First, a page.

OVER the last decade, the Australian economy has grown significantly. It’s become a key supplier of raw materials to the emerging Bric economies, and China has been at the heart of this demand. For a time, materials like iron ore couldn’t be shipped out of Australia fast enough to sate huge Chinese demand – on the back of unparalleled infrastructure projects, rapidly growing cities, towering skyscrapers and a vast high speed rail network. To put this into context, in 2001 Australia’s GDP was $380bn (£236bn). By 2011, it had reached $1.37 trillion.
But the question is just how sustainable such growth can be, and whether any slowdown in Chinese economic expansion is likely to be mirrored – if not amplified – in Australia. Granted, headline growth numbers coming out of Beijing continue to impress, especially when compared to lacklustre growth in Europe and the US. However, with Chinese businesses reporting an increase in cashflow problems, company debts are growing as the country’s business climate weakens. And this is just one sign that the tide is perhaps starting to turn for the new economic powerhouse. But just how long will it take for any impact to trickle down to Australia?
Some of Australia’s largest exporters are arguably been well ahead of the curve in calling this slowdown. In August, BHP Billiton shelved a planned expansion project at the world’s largest iron ore harbour at Port Hedland. Over the last six months, other Australian miners have also been making redundancies to account for lower demand. National unemployment in Australia is also creeping up again. Even though the rate remains impressive compared to Europe and the US, it stood at 5.4 per cent in September – the highest in almost two years. This will be a trend worth watching as an early indicator of what may be ahead.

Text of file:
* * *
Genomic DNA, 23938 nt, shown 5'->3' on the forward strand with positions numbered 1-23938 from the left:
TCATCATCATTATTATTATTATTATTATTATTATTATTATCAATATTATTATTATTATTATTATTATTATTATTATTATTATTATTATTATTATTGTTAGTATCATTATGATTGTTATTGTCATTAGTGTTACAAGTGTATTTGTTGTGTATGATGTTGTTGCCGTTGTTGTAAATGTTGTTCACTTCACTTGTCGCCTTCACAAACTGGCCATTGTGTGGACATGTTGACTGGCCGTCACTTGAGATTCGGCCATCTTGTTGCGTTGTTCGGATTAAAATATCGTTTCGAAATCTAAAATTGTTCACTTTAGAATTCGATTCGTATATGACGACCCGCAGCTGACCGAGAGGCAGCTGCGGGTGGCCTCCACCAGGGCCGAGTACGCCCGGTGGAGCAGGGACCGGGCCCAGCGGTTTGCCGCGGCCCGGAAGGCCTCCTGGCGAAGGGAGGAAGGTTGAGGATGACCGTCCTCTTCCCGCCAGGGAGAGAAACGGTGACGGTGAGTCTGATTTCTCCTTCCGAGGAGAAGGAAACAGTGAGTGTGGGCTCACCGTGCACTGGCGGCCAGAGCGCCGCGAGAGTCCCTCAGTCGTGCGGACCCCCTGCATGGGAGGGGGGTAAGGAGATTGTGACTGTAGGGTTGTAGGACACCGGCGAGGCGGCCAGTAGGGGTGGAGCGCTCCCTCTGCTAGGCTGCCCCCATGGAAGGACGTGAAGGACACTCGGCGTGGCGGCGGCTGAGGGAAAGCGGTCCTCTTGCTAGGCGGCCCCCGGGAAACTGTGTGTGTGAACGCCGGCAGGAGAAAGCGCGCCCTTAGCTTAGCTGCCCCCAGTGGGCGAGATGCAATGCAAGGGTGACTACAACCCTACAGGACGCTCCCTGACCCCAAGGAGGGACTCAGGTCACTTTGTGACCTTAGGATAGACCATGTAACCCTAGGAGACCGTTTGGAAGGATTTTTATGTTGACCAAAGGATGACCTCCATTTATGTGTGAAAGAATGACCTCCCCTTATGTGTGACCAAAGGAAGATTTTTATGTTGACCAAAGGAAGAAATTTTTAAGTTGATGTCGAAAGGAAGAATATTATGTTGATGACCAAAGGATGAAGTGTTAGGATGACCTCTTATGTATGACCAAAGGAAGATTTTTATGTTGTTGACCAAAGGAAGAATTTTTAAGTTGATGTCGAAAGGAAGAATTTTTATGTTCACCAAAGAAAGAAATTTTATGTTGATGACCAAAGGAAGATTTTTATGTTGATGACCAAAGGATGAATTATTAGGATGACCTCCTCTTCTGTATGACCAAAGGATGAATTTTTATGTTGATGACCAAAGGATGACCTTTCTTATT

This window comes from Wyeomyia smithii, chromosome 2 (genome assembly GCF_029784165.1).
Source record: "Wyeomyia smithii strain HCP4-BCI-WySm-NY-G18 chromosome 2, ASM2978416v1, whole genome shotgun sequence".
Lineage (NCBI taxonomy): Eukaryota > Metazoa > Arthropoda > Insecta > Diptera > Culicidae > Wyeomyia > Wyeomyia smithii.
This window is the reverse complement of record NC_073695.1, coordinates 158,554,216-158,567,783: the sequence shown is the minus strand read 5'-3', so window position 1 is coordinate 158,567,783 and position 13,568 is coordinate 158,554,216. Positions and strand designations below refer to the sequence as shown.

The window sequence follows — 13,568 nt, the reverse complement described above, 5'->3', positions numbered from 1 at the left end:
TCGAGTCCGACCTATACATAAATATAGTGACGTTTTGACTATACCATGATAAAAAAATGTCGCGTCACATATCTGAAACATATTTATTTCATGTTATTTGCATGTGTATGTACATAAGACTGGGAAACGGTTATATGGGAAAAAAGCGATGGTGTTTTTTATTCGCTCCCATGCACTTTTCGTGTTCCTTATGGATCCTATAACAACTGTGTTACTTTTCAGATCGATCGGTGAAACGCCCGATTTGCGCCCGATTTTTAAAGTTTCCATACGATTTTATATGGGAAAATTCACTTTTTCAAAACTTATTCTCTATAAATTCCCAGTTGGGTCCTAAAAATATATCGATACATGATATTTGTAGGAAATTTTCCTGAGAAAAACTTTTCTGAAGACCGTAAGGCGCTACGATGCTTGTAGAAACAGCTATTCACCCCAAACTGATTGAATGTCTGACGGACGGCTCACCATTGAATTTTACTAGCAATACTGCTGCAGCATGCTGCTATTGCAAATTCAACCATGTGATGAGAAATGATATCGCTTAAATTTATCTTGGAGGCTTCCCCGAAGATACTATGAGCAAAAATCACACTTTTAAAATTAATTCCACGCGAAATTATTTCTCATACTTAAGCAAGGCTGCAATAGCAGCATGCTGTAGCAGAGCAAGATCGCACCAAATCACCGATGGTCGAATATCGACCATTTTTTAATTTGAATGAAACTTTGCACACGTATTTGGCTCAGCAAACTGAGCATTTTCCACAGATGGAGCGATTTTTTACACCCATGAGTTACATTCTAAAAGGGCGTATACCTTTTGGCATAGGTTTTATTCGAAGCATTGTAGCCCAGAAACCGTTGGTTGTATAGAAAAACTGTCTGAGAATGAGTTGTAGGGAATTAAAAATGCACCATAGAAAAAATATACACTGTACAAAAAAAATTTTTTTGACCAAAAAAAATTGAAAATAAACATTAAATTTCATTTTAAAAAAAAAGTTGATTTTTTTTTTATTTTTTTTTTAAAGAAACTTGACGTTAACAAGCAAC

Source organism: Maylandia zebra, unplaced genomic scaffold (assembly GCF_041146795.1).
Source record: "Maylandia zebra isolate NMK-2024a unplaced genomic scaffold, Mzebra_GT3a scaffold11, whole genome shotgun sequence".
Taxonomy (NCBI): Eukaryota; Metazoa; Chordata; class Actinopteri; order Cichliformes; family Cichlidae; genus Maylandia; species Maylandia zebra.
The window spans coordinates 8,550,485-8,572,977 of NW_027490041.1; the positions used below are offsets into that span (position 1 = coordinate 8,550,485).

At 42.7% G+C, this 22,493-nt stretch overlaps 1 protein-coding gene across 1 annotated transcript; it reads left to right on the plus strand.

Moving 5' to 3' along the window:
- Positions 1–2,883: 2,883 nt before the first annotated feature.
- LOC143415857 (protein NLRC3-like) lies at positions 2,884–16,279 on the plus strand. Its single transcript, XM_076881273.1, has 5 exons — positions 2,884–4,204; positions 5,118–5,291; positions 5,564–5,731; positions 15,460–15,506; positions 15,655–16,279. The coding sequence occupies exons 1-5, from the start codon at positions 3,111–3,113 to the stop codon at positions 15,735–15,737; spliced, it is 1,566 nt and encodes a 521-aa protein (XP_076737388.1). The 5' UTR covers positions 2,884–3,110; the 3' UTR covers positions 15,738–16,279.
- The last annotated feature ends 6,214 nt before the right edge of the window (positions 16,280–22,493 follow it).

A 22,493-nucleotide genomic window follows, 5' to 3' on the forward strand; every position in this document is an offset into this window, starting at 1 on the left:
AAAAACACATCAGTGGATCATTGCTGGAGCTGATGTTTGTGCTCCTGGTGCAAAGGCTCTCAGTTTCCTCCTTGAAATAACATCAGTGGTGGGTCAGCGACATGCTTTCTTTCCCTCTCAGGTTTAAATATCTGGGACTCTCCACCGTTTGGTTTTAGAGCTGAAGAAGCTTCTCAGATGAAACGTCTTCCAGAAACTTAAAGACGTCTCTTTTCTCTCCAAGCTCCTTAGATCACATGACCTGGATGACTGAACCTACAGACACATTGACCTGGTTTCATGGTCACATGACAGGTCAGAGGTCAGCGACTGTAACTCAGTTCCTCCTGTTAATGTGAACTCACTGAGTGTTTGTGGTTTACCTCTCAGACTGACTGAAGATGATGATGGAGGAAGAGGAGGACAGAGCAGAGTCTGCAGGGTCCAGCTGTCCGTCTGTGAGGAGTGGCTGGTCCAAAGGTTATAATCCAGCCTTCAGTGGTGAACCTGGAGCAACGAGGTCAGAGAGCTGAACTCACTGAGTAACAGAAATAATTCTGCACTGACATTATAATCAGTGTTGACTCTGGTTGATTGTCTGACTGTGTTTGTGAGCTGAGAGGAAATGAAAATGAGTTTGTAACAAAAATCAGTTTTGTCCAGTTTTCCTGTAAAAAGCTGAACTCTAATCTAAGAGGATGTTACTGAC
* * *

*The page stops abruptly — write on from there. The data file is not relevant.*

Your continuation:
So where are the trading opportunities? The Australian dollar-dollar pair has been hugely range-bound of late, holding above parity despite occasional wobbles in the fundamentals. However, there’s no shortage of analysts happy to call the pair overvalued. With the US economy seemingly finding its feet once again, this doesn’t yet seem to have been priced in. Australian equities are a slightly tougher call, with the Australian All Ordinaries index having underperformed the Dow repeatedly in recent years. Against the prospect of a relatively quick depreciation of the Australian dollar, local equities may well end up looking somewhat undervalued on the global stage.
Obviously any stimulus measures – especially from the People’s Bank of China – would certainly have the scope to stave off any wholesale correction for the time being. But will this happen? China is likely to be increasingly wary of rhetoric coming out of the US, after a bill was passed in the US Senate, allowing the country to target nations with undervalued currencies. But with Beijing the biggest holder of US sovereign debt, picking a fight with the Chinese would seem foolhardy.
Australia has done phenomenally well in recent years. But simply maintaining the status quo – never mind hoping to maintain past growth rates – may well prove a stretch too far. Inflated prices for resources have given the economy an enviable boost. But as production capacity nudges upward at the same time as demand falls away, it’s becoming increasingly difficult to see how this ends well.